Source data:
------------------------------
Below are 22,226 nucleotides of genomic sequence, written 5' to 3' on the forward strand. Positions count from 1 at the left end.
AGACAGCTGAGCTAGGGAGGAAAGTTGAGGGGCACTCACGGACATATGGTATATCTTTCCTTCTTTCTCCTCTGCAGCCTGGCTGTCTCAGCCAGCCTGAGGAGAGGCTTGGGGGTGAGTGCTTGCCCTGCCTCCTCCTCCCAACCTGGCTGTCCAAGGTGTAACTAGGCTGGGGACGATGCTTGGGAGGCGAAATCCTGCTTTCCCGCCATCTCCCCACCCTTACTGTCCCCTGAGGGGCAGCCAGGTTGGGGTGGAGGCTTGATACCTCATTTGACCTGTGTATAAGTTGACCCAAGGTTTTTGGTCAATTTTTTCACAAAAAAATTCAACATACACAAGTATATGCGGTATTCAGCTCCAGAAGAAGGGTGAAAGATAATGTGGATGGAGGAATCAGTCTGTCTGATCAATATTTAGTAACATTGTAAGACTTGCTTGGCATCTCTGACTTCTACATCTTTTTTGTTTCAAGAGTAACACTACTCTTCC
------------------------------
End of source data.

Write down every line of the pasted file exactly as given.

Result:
Below are 22,226 nucleotides of genomic sequence, written 5' to 3' on the forward strand. Positions count from 1 at the left end.
AGACAGCTGAGCTAGGGAGGAAAGTTGAGGGGCACTCACGGACATATGGTATATCTTTCCTTCTTTCTCCTCTGCAGCCTGGCTGTCTCAGCCAGCCTGAGGAGAGGCTTGGGGGTGAGTGCTTGCCCTGCCTCCTCCTCCCAACCTGGCTGTCCAAGGTGTAACTAGGCTGGGGACGATGCTTGGGAGGCGAAATCCTGCTTTCCCGCCATCTCCCCACCCTTACTGTCCCCTGAGGGGCAGCCAGGTTGGGGTGGAGGCTTGATACCTCATTTGACCTGTGTATAAGTTGACCCAAGGTTTTTGGTCAATTTTTTCACAAAAAAATTCAACATACACAAGTATATGCGGTATTCAGCTCCAGAAGAAGGGTGAAAGATAATGTGGATGGAGGAATCAGTCTGTCTGATCAATATTTAGTAACATTGTAAGACTTGCTTGGCATCTCTGACTTCTACATCTTTTTTGTTTCAAGAGTAACACTACTCTTCC